Renaissance art

Renaissance art is the painting, sculpture and decorative arts of the period of European history, emerging as a distinct style in Italy in about 1400, in parallel with developments which occurred in philosophy, literature, music, and science. Renaissance art, perceived as the noblest of ancient traditions, took as its foundation the art of Classical antiquity, but transformed that tradition by absorbing recent developments in the art of Northern Europe and by applying contemporary scientific knowledge. Renaissance art, with Renaissance Humanist philosophy, spread throughout Europe, affecting both artists and their patrons with the development of new techniques and new artistic sensibilities. Renaissance art marks the transition of Europe from the medieval period to the Early Modern age.

In many parts of Europe, Early Renaissance art was created in parallel with Late Medieval art. Renaissance art, painting, sculpture, architecture, music, and literature produced during the 14th, 15th, and 16th centuries in Europe under the combined influences of an increased awareness of nature, a revival of classical learning, and a more individualistic view of man. Scholars no longer believe that the Renaissance marked an abrupt break with medieval values, as is suggested by the French word renaissance, literally “rebirth.” Rather, historical sources suggest that interest in nature, humanistic learning, and individualism were already present in the late medieval period and became dominant in 15th- and 16th-century Italy concurrently with social and economic changes such as the secularization of daily life, the rise of a rational money-credit economy, and greatly increased social mobility. The influences upon the development of Renaissance men and women in the early 15th century are those that also affected Philosophy, Literature, Architecture, Theology, Science, Government, and other aspects of society. The following list presents a summary, dealt with more fully in the main articles that are cited above.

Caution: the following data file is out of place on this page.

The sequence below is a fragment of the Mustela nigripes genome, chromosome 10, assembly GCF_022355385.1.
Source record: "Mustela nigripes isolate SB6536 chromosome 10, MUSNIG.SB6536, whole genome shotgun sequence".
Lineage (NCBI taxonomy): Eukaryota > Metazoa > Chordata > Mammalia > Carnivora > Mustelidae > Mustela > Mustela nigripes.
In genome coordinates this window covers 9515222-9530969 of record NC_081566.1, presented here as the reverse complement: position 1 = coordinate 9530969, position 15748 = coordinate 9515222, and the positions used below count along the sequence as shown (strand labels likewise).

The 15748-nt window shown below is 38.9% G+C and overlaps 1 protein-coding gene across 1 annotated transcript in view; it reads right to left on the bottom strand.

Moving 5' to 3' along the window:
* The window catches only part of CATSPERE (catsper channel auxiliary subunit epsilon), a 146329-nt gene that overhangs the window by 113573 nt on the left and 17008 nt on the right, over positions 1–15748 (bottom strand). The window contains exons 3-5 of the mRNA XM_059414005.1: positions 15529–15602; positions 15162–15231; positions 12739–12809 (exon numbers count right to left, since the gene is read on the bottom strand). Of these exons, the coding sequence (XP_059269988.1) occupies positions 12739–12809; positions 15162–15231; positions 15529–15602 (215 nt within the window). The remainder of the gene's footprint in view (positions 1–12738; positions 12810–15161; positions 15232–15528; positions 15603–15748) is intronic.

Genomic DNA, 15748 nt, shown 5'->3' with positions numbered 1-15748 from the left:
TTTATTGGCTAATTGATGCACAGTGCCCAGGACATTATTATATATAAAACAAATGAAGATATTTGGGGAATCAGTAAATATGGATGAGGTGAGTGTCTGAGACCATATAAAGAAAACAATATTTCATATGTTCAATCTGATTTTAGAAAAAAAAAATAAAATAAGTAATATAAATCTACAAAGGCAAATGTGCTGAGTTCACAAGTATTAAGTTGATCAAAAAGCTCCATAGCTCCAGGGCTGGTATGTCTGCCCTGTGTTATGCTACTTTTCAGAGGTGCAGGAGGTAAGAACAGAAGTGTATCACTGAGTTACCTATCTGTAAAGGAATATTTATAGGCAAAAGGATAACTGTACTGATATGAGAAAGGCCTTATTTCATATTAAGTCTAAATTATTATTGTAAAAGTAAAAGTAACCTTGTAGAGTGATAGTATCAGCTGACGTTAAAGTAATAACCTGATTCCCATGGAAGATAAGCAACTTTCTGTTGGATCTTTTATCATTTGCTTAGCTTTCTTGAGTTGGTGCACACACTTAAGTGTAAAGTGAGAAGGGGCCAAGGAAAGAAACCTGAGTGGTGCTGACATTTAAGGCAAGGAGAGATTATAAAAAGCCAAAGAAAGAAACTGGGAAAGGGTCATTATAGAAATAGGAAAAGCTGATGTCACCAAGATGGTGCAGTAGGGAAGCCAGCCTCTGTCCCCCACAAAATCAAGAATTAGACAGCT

• Classical texts, lost to European scholars for centuries, became available. These included Philosophy, Prose, Poetry, Drama, Science, a thesis on the Arts, and Early Christian Theology.
  • Simultaneously, Europe gained access to advanced mathematics which had its provenance in the works of Islamic scholars.
  • The advent of movable type printing in the 15th century meant that ideas could be disseminated easily, and an increasing number of books were written for a broad public.
  • The establishment of the Medici Bank and the subsequent trade it generated brought unprecedented wealth to a single Italian city, Florence.
  • Cosimo de' Medici set a new standard for patronage of the arts, not associated with the church or monarchy.